Monday, February 19, 2018
Seven Metal Detectors
Changing diapers is what it is. The little one does what he has to do, then I do what I have to do. Both jobs done well.
Geocaching is high up my Surely-You-Can-Think-Of Something-Better-To-Do™ Scale.
I like to keep moving, so stopping to clamber through undergrowth, searching for a hidden cache, is not my preferred activity. But when you have little ones bicycling along with you, it's a good way to motivate them to cycle further than they would otherwise choose. Being on a mission distracts them from boredom and imagined tiredness. A distant Dairy Queen also helps.
Near the top of my SYCTOSBTD™ scale is a grown man with a metal detector.
So today, Presidents Day, it was with these thoughts I set out for the home of my 9 and 10-year-old nephews to work through the mechanics of seven metal detectors with them.
The weather gods were telling me not to go. Apparently they don't particularly appreciate metal detectors either.
As I crawled along the freeway in freezing rain, the road surface became increasingly slick, and the windshield increasingly opaque with ice. I exited and pulled over to let the windshield warm up.
At that point I phoned the boys' mother to let her know I would be turning around. The boys would have to take a (freezing) rain check. I'd risk my life for my nephews, but not for their metal detectors. Besides, they'd asked for metal detectors for Christmas: they'll survive a few more days of anticipation.
I decided to take city streets, but soon I was presented with the first crash.
At that point, I decided crawling along the freeway might be a little less dangerous, with, hopefully, no sudden stops. Our 1996 Civic does not have anti-lock brakes, and it is a little under-provided in the airbag department. I made it home, unscathed.
As I'm writing this, Twin Cities' freeways are turning from green to red on Google Maps. The seven metal detectors will have to wait for another day.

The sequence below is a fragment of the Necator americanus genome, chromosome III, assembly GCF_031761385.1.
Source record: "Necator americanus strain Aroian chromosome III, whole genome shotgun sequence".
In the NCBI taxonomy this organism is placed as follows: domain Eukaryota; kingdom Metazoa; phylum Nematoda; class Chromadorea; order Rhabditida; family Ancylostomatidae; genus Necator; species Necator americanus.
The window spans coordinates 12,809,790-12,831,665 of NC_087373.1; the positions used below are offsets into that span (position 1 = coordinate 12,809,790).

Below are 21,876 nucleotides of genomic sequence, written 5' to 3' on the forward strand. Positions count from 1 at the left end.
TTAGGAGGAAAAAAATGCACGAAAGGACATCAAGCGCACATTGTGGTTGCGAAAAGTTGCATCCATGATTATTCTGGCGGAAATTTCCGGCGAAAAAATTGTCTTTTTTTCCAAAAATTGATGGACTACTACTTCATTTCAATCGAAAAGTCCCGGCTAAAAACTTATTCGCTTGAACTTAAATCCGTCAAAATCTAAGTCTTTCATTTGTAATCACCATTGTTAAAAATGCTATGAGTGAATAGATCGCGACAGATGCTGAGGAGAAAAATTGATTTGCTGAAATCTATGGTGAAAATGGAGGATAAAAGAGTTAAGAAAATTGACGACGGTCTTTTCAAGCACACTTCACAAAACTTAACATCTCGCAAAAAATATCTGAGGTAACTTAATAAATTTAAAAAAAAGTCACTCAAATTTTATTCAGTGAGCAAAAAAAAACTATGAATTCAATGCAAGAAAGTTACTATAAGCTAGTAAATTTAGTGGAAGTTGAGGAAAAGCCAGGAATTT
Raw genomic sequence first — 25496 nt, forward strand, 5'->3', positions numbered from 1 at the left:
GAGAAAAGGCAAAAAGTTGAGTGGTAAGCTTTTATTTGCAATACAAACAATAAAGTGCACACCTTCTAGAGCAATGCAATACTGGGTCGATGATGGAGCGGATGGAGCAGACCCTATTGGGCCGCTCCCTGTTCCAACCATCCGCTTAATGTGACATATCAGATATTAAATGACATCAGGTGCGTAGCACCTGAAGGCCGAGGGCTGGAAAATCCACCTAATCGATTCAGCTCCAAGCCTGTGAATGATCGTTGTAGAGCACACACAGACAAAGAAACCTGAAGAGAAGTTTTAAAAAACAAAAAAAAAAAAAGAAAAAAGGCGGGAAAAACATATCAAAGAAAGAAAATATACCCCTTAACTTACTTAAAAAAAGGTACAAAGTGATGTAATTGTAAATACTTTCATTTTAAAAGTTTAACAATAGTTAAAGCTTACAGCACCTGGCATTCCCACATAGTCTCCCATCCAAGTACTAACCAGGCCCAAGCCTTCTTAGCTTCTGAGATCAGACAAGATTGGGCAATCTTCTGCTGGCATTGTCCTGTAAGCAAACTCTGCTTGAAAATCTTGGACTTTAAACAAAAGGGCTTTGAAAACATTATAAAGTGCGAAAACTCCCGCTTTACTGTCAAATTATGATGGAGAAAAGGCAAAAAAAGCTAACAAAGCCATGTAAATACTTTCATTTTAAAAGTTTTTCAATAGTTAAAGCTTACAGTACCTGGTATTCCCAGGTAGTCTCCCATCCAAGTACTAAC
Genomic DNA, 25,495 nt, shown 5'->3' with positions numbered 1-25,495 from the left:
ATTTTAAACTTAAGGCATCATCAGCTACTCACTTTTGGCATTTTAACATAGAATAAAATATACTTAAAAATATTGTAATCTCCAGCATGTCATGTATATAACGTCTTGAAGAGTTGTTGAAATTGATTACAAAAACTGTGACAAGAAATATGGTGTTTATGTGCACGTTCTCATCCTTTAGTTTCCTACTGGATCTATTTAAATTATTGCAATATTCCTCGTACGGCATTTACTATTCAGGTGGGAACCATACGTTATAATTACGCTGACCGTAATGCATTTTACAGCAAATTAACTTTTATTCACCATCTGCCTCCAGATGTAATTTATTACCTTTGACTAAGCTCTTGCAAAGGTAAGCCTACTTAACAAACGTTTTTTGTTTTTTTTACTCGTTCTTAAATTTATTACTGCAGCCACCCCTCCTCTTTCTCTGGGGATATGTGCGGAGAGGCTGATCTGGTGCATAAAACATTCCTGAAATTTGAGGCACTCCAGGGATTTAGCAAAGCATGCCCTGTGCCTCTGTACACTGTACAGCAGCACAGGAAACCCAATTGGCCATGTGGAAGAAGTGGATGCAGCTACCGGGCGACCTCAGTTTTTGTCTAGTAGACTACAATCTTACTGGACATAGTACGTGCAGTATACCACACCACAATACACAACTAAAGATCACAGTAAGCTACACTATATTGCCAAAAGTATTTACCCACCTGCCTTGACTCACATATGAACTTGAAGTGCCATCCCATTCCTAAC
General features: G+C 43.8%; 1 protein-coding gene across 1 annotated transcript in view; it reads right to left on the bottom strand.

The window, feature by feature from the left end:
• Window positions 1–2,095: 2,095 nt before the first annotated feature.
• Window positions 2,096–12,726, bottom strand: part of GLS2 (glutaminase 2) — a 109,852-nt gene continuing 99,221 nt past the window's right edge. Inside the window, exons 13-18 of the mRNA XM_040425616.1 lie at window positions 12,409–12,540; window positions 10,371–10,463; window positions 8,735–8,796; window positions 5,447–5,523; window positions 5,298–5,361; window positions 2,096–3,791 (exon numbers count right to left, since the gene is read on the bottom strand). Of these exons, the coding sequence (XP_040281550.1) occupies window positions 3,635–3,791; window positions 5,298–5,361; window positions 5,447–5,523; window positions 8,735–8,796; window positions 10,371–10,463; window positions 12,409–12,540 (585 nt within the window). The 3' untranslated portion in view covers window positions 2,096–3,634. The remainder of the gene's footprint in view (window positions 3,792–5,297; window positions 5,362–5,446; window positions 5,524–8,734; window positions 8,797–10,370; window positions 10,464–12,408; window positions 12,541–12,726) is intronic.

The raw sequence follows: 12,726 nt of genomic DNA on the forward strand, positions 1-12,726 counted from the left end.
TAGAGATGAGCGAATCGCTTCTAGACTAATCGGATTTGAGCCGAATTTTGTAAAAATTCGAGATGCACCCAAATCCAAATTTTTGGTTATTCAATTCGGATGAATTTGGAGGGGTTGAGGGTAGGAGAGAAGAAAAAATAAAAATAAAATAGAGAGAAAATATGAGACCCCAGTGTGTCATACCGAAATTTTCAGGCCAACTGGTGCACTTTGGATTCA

The 7 Metal Detectors
#1: Mechanical Compass
The compass responds to ferromagnetic material (metal that sufficiently disrupts the earth's magnetic field).
#2: Cell Phone Compass App
Cellphones contain magnetometers that respond to magnetic fields in three dimensions. I loaded and calibrated a rather effective compass app, Compass Steel 3D, from SimplyWerx.
#3: Cell Phone Metal Detector App
I loaded Metal Detector from Kurt Radwanski into my cell phone. Again, it uses the magnetometer. It responds pretty well to ferromagnetic materials and has the added benefit I can make it play sci-fi sounds when it detects metal.
#4: A Calculator and an AM Radio
A calculator contains an oscillator that emits a radio frequency that can be picked up in the AM band. Metal modifies a calculator's signal, an AM radio presents the variable signal as a tone.
I've read that solar-powered calculators are not effective, presumably because the oscillator signal cuts out when the solar cell doesn't receive enough light.
#5: The Parts to Build an Oscillator Circuit
The oscillator circuit, with a wire coil, emits a radio signal. Metal modifies the inductance of the coil, and hence the frequency of the oscillator. The AM radio from Metal Detector #4 picks up and presents the signal as sound.
I purchased the parts (pictured at the top of this post, along with the radio) as a kit. I must be honest, this one has me mildly anxious, as it involves a 650°F soldering iron. If the boys are high on sugar, I will insist they stand well back.
#6: A Cheap Metal Detector
I don't like to disappoint the little guys. I bought a "Bounty Hunter Gold Digger Metal Detector" from Amazon.com that they can play with outside. I'll keep it hidden in the car's trunk, so it won't distract the boys from metal detectors #1 through #5.
#7: Two Ziploc Bags, Each Containing $25
As I've already established, I don't like to disappoint the little guys. They're just a year and a few months apart in age, so if one gets an item, the other can become upset if he doesn't get the same item. Sharing is something they are still working on.
I will give each of them a Ziploc bag containing $25, which is less than the cost of a metal detector.
I will tell them they are sharing the metal detectors (including #6), but if they don't want to share, they can pool the money to buy a second Bounty Hunter Gold Digger Metal Detector. I'm hoping, by then, they will be so bored by the idea of metal detecting, they'll do something else with the money.